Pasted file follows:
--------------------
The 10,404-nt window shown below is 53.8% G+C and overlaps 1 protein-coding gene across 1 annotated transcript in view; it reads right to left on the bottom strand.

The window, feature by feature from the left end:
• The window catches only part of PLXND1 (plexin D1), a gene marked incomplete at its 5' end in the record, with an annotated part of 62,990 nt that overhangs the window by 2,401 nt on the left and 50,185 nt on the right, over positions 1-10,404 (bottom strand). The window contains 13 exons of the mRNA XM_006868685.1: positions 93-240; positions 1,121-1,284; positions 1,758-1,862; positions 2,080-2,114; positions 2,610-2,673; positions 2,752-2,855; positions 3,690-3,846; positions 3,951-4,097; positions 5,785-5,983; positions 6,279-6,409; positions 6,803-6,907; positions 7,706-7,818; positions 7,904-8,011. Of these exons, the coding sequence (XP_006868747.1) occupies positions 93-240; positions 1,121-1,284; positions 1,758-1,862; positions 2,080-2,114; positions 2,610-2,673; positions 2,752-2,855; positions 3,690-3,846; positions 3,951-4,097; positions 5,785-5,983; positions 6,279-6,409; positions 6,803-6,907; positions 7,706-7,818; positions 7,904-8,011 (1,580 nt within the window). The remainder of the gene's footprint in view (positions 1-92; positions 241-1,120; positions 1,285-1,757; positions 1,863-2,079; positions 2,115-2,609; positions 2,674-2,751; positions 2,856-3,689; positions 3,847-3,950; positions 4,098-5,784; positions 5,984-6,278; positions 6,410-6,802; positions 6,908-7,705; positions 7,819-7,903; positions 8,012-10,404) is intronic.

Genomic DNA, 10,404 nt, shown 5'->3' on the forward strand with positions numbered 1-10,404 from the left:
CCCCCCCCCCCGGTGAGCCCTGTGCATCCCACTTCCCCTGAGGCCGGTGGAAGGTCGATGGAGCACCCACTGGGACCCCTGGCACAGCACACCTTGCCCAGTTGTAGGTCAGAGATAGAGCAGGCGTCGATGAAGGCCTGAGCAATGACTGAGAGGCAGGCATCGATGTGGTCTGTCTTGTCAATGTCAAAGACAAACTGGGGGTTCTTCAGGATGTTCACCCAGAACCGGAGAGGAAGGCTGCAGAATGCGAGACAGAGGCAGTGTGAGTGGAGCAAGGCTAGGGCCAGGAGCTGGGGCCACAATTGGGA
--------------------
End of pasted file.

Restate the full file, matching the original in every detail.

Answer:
The 10,404-nt window shown below is 53.8% G+C and overlaps 1 protein-coding gene across 1 annotated transcript in view; it reads right to left on the bottom strand.

The window, feature by feature from the left end:
• The window catches only part of PLXND1 (plexin D1), a gene marked incomplete at its 5' end in the record, with an annotated part of 62,990 nt that overhangs the window by 2,401 nt on the left and 50,185 nt on the right, over positions 1-10,404 (bottom strand). The window contains 13 exons of the mRNA XM_006868685.1: positions 93-240; positions 1,121-1,284; positions 1,758-1,862; positions 2,080-2,114; positions 2,610-2,673; positions 2,752-2,855; positions 3,690-3,846; positions 3,951-4,097; positions 5,785-5,983; positions 6,279-6,409; positions 6,803-6,907; positions 7,706-7,818; positions 7,904-8,011. Of these exons, the coding sequence (XP_006868747.1) occupies positions 93-240; positions 1,121-1,284; positions 1,758-1,862; positions 2,080-2,114; positions 2,610-2,673; positions 2,752-2,855; positions 3,690-3,846; positions 3,951-4,097; positions 5,785-5,983; positions 6,279-6,409; positions 6,803-6,907; positions 7,706-7,818; positions 7,904-8,011 (1,580 nt within the window). The remainder of the gene's footprint in view (positions 1-92; positions 241-1,120; positions 1,285-1,757; positions 1,863-2,079; positions 2,115-2,609; positions 2,674-2,751; positions 2,856-3,689; positions 3,847-3,950; positions 4,098-5,784; positions 5,984-6,278; positions 6,410-6,802; positions 6,908-7,705; positions 7,819-7,903; positions 8,012-10,404) is intronic.

Genomic DNA, 10,404 nt, shown 5'->3' on the forward strand with positions numbered 1-10,404 from the left:
CCCCCCCCCCCGGTGAGCCCTGTGCATCCCACTTCCCCTGAGGCCGGTGGAAGGTCGATGGAGCACCCACTGGGACCCCTGGCACAGCACACCTTGCCCAGTTGTAGGTCAGAGATAGAGCAGGCGTCGATGAAGGCCTGAGCAATGACTGAGAGGCAGGCATCGATGTGGTCTGTCTTGTCAATGTCAAAGACAAACTGGGGGTTCTTCAGGATGTTCACCCAGAACCGGAGAGGAAGGCTGCAGAATGCGAGACAGAGGCAGTGTGAGTGGAGCAAGGCTAGGGCCAGGAGCTGGGGCCACAATTGGGA